Becker's Health IT & CIO Report: How AI is changing medicine, the role of physicians
By Laura Dyrda
The once futuristic potential for artificial intelligence in healthcare is coming to fruition, integrating with key operational and clinical aspects of healthcare to improve patient care. But how far will it go?
What the future holds The future holds huge potential for AI, as companies are testing algorithms to detect conditions such as pneumonia, flagging those patients for physicians to take a more nuanced look. Mark Hoffman, PhD, chief research information officer at Children's Research Institute at Children’s Mercy Kansas City, anticipates the next step will be focused on methods to evaluate the accuracy of AI, as well as its value, in diagnostics. And as with any changes in healthcare, regulatory agencies will slow the process.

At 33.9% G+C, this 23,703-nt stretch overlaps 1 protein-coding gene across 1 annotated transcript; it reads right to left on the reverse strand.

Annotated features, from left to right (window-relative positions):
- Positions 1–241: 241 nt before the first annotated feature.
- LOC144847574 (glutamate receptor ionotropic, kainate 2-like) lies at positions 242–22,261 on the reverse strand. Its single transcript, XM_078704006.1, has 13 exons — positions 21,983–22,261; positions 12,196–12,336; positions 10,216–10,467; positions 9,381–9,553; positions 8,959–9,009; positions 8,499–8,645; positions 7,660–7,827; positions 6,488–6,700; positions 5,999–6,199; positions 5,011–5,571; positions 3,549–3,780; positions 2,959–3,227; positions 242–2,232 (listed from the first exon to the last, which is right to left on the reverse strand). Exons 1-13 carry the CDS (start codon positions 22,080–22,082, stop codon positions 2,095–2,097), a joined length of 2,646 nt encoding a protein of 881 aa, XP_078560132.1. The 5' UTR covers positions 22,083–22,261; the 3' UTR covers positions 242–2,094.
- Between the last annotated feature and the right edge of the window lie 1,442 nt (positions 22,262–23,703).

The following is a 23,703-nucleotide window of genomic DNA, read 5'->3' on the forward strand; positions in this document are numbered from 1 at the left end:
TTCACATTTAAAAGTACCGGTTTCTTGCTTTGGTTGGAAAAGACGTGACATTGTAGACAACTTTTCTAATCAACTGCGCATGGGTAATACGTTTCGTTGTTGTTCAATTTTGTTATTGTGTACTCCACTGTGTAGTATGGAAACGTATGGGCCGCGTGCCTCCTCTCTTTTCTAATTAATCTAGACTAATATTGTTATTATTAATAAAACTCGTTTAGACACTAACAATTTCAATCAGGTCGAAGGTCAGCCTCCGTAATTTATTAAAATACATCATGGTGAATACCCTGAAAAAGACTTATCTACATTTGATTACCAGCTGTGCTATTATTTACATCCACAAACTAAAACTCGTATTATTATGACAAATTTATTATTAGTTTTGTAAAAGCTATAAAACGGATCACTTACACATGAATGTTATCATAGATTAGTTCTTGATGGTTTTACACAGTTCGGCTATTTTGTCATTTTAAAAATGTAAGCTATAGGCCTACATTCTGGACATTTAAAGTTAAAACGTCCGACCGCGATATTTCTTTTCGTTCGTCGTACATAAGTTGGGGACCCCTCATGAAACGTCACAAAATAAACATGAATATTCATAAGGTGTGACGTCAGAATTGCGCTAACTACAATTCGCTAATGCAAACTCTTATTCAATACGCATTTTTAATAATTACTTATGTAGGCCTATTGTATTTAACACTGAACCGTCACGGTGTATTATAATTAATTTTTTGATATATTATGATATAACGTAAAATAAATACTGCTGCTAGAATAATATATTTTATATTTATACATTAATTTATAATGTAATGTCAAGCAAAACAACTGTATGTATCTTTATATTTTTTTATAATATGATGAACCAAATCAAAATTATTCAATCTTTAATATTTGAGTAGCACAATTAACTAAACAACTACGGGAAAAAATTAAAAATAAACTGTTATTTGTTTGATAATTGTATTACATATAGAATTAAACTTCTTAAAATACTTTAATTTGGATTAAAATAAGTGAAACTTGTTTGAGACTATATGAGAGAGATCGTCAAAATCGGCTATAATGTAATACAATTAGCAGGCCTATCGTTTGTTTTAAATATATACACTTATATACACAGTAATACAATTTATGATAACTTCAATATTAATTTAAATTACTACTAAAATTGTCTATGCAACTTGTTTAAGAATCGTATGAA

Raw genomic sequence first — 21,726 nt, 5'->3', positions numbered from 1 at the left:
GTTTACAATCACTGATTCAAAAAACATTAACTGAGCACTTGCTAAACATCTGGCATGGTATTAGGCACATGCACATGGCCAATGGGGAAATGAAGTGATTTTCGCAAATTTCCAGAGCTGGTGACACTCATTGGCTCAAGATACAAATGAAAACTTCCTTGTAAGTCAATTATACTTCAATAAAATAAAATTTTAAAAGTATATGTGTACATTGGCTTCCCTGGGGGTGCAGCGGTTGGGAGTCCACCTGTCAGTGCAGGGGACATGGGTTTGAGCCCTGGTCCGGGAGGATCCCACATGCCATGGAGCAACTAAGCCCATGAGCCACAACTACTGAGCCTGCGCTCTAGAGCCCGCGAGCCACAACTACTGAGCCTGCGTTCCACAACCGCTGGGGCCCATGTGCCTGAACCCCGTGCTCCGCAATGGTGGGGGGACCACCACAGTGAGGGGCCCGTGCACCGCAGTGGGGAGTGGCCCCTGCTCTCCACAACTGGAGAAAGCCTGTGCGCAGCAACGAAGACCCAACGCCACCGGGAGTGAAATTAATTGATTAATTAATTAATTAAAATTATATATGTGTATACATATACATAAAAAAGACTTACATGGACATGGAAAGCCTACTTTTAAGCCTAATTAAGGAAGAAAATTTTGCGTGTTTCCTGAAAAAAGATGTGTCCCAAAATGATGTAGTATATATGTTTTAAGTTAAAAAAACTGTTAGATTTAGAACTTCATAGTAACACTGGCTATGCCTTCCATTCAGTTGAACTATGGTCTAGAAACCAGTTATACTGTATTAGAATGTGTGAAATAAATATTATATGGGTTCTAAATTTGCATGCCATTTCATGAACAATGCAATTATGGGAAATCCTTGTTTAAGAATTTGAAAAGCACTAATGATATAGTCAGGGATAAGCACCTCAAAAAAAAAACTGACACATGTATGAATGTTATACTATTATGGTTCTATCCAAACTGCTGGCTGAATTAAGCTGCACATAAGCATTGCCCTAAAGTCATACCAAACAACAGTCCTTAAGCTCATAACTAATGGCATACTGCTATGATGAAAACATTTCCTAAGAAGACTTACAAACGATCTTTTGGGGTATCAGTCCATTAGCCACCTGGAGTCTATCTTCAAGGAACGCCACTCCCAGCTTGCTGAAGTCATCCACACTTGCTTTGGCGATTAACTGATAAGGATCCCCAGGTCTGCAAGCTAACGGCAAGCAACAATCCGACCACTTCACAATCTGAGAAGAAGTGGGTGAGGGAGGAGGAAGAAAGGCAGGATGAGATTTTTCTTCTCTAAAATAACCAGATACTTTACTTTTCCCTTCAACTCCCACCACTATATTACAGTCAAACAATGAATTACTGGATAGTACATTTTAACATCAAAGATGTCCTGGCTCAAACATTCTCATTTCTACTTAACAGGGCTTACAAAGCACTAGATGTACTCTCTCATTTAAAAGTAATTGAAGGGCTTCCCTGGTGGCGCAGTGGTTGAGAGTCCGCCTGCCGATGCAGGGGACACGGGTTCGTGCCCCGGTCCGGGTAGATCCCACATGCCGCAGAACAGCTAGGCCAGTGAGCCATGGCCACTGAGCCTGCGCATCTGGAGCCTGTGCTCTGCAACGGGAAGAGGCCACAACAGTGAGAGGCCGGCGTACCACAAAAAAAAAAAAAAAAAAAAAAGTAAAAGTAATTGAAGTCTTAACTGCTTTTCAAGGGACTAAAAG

"It will take some time for regulators to determine their comfort level with these capabilities," he said. "This will be followed by work to develop AI that integrates multiple types of data sources to seek higher quality diagnostics. At the Children's Research Institute at Children's Mercy, we are doing foundational work to characterize large de-identified clinical data sets in order to ensure that the data feeding these algorithms is high quality and is well-understood by the developers of algorithms."
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